The marvels of the Masai Mara

The Masai Mara got its name (which means "the dotted land of the Masai") from the hundreds of thorn trees that dotted its grasslands.
The Masai Mara got its name (which means "the dotted land of the Masai") from the hundreds of thorn trees that dotted its grasslands. Photo Credit: Dorine Reinstein

“Feel free to tell me at any time if you want to go and check the tire pressure at the back of the car.” This is how the Sanctuary Olonana game ranger Benson laughingly reminded me that my adventure had begun in the true African wilderness of the Masai Mara.

Although it took me quite some time to get used to the idea of “checking the tire pressure,” and I vastly preferred the stops at various lavatory facilities along the way, Benson’s little tips and advice on how to navigate (or survive) the wilderness was what made the trip truly unforgettable.

“What you’ll see now is some of the craziest behavior you’ll ever see,” he warned me before arriving at the Mara River, where the wildebeest were expected to cross at any moment. I soon came to realize that Benson was not referring to the hundreds of wildebeest in the midst of the Great Migration but rather to the dozens of cars, ready to pounce and lurch forward as soon as the first wildebeest hesitantly approached the river.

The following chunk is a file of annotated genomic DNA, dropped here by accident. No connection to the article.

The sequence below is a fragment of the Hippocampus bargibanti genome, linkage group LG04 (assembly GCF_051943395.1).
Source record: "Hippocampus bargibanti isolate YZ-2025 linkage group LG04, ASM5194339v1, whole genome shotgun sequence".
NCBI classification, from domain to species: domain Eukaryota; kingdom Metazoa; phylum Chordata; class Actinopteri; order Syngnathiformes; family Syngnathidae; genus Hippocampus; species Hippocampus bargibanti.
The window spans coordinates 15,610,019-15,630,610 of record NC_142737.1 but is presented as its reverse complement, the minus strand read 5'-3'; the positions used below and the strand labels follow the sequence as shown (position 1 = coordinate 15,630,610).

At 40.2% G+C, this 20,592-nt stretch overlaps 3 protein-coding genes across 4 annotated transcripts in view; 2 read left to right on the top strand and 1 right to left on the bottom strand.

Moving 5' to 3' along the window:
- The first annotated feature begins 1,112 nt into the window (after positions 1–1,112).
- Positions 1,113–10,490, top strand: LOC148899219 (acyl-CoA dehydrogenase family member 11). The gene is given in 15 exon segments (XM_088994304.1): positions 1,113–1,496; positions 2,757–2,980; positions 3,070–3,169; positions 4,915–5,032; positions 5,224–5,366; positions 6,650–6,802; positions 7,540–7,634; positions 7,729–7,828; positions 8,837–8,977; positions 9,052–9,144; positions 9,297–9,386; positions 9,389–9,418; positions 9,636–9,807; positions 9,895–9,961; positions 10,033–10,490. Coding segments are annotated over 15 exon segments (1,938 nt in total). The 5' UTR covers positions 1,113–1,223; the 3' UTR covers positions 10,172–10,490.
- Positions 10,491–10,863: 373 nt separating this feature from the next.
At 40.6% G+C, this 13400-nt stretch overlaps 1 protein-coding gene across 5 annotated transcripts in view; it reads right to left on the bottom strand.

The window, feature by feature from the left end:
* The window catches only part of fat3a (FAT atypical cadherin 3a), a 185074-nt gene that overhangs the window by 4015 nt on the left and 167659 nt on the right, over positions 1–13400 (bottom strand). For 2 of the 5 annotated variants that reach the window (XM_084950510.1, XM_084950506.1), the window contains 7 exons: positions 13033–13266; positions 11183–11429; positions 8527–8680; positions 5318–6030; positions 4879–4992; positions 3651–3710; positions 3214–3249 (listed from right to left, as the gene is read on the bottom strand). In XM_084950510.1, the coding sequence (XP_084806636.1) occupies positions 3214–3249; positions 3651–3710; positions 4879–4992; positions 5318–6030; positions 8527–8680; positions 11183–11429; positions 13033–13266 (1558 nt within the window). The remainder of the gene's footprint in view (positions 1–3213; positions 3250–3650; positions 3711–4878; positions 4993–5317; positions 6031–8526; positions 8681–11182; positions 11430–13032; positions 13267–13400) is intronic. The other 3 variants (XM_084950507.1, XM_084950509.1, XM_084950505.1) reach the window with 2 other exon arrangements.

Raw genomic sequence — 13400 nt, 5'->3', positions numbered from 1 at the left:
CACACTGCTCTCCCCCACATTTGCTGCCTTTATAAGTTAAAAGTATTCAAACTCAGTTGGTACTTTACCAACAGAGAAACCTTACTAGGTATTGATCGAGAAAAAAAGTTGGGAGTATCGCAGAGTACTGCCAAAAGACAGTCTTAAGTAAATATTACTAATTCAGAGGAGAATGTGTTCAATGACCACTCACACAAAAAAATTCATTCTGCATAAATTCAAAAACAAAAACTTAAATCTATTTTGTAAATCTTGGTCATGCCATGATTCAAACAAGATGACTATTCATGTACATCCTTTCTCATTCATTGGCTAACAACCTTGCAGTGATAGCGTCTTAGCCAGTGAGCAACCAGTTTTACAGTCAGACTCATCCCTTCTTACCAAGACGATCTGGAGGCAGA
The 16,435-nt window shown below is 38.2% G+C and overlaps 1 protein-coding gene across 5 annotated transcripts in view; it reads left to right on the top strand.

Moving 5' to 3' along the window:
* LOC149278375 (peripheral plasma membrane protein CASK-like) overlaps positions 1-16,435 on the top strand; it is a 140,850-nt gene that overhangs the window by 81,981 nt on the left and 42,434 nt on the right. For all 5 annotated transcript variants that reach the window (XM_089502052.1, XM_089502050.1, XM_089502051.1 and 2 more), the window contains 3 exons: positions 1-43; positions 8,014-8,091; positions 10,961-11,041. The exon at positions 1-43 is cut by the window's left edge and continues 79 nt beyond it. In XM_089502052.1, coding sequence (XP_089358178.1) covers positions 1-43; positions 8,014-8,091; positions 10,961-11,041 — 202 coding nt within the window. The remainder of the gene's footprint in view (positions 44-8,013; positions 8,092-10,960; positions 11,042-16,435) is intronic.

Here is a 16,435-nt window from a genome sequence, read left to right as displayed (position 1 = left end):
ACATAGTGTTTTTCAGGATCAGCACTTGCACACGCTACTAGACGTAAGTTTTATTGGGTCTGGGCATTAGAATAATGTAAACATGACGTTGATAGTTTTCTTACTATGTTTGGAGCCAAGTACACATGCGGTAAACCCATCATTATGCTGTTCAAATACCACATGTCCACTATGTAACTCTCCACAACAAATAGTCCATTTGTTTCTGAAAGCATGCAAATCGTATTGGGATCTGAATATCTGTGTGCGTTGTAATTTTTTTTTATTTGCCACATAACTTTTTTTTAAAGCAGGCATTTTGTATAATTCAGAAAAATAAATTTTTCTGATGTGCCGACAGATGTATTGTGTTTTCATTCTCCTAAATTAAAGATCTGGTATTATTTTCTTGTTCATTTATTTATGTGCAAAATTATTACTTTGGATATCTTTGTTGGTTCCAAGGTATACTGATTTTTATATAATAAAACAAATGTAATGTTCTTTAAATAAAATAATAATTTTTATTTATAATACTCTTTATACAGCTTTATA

Although the lineup of overeager rangers in big 4x4 vehicles cutting off the migration on numerous occasions put a damper on this spectacular experience, Benson showed me a very different side of the migration, as well. He took me to the open savannah plains where I watched hundreds of wildebeest grazing, playing, mating ... with not another car in sight.

Strangely, it wasn’t the sight of this much-publicized ‘wonder of the world’ that took my breath away, it was the cacophony of sound produced by the wildebeest gurgling and grunting. Even when we set up camp away from the migration for lunch under an acacia tree, the sound of the wildebeest still reverberated through the air.

Wildebeest aren’t the only wildlife seen during the Great Migration. Lions, elephants, rhinos and antelopes are also abundant in the Mara during this time of the year. After lunch, I witnessed a large family of lions with at least 10 cubs walking toward our car, the cubs curiously trying to catch a glimpse of the strange animals inside the vehicle. Minutes later, we saw a family of elephants happily trekking along the landscape.

However, as much as I loved the wildlife experience in Kenya, it is the people who made the trip stand out. The clash between modern life in Africa and traditional ways of life that are still very much ingrained is striking for Western visitors.

The youngsters in the local village next to the Sanctuary Olonana lodge where I stayed, for example, have all adopted some modern ways of life and are proudly sporting the latest sneakers. However, they also take pride in their traditional hairstyles and their dances, and they are astoundingly skilled at making fire, something most Western kids wouldn’t even know how to contemplate.